Top tips to prepare for a pre-recorded video interview

How to prepare for a pre-recorded video interview + tips

Pre-recorded video interviews are coming for all of us! AND I MEAN ALL OF US.Hide your mother, hide your dog, and hide the absolute MESS of a room you’re reading this in right now.

Oh, you thought we were joking? No. We are being quite serious (with a touch of drama because we LOVE your attention). 

The era of tedious, suffocating in-person interviews is slowly dying off (good riddance!) while online and pre-recorded interviews are becoming more commonplace around the world. 

If you’ve never sent in a pre-recorded interview video (also known as a one-way interview), this blog is for you! And if you HAVE sent in a pre-recorded interview but weren’t satisfied with the results, this blog is … also for you.

Let’s get started.

What are pre-recorded interviews?

Over recent years, video interviews have become a staple in the hiring process of companies across the globe. While regular live video interviews (“online”) are pretty much similar to in-person interviews (with a few crucial differences), pre-recorded interviews are a different ball game. 

In a pre-recorded interview, an employer will usually provide you with the necessary details on how to “attend” the session. For example, they may require you to use a particular platform and record your video ON that platform, or they may ask you to just record a video and upload it instead. 

During this interview, the employer may provide you with a set of questions (either beforehand or as soon as you log into their platform of choice, etc.). You will have to answer these questions within an appropriate or chosen time frame, so be careful not to ramble on and try to articulate to the best of your abilities.

If it is via a platform, it will prompt you to complete your response within the time limit, and if you’re not satisfied with your answer, you may get the opportunity to re-record. 

There is also a slight chance that your employer might provide you with a small task during these sessions but that’s rare. Usually, these videos help the company get introduced to the candidate rather than make them complete tasks on the spot. 

So, let’s talk about how you should prep for the recording.

The visuals

Before you log in or begin recording, there are several quick steps you must take to ensure your “interview” goes smoothly (and that you look good doing it).

1.  Clean up: Who among us has never had to put up with unsightly clutter in our lives? Well, there is no reason to treat our potential employers to it, too. You want to present yourself in a professional manner, so make sure that any dust and dirt in at least the camera’s line of sight is cleaned up. Put away your clutter if you’re not up for throwing it out.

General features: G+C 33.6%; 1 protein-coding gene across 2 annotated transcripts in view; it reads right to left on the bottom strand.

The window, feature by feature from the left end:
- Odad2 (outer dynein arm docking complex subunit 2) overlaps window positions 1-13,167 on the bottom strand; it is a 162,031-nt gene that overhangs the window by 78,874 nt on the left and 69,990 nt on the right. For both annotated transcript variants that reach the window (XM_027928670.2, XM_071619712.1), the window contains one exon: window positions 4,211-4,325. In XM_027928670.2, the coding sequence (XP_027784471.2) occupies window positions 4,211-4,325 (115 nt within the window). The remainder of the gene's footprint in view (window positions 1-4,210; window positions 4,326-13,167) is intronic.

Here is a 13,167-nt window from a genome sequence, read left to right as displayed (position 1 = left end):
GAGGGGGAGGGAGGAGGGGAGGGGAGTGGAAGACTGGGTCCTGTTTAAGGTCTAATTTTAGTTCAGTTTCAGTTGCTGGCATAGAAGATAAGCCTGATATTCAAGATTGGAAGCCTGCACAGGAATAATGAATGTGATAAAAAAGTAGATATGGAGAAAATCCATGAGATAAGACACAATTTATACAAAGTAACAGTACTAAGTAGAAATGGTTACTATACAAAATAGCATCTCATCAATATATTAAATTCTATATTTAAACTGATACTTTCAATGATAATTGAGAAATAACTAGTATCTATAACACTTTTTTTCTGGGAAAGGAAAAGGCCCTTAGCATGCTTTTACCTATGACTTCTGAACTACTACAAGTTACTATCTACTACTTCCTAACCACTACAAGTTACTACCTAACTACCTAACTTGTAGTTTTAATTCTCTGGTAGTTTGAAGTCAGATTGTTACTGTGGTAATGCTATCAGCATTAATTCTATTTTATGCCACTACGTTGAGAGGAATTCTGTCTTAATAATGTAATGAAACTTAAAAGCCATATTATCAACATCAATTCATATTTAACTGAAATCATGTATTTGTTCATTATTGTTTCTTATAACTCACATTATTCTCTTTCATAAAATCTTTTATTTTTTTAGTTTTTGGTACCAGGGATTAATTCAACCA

A neutral background would be brilliant. Give your surrounding some “space to breathe”. Don’t position yourself against a wall with tons of posters, for example. Get like Taylor and go for that Blank Space.

2. Follow the light: Wait, we can explain. Something we’ve noticed repeatedly is that a lot of candidates don’t pay attention to the lighting in their videos. This can be a bit of a problem as one, it shows oversight or lack of care, and two, you tend to look drawn/tired with poor lighting, which may make the employer lose interest in your video.

You want to retain their attention, you want to leave a mark, and you want to show them you are the best person for this role. A well-lit video can go a long way in cementing this image.

Natural light is the first contender. In this context, natural light usually comes from the windows. You want to make sure that the light is falling on your face and not against your back, so you would be sitting facing the window.

Now, this also depends on what time of day it is. If the light is seeping into your room from an angle, adjust yourself accordingly. Now, you’ll also have to keep in mind that light reflects off glasses and jewellery, so you’ll want to either take off flashy jewellery or adjust the light so it doesn’t hit your glasses in a way that covers your eyes.

If this is not possible, consider using a lamp or other source of artificial light to balance out the shadows. You can check this video out for more information on lighting while recording at home.

3. Get lifted (NOT LIKE THAT!): How would you feel watching a video where the other person is staring down their nose at you? Not very pleasant, isn’t it? Eyes should meet eyes (unless that makes you uncomfortable but that’s a different question). It’s a sign of mutual respect and acknowledgement of the other person’s presence.

If you want to get your points across and be heard, you need to have a conversation with the employer. You can’t do that if the angle is so weird that it makes the other person feel like they’re straining to look up or down at you.

If you’re at a desk, and the chair is too low, you’ll want to pad it up so your webcam, phone or camera matches your eye line. Aim for right above the eyebrows, if possible. This would be the ideal angle (so that it doesn’t look like you’re staring directly into the camera and stealing the souls of the viewer/s).

Alternatively, if you’re seated too high from the camera’s line of sight, then you’ll have to utilise some tools to lift it higher. For example, use a stack of books to bring your laptop higher, or a table-top tripod for your phone, if you’ve got one.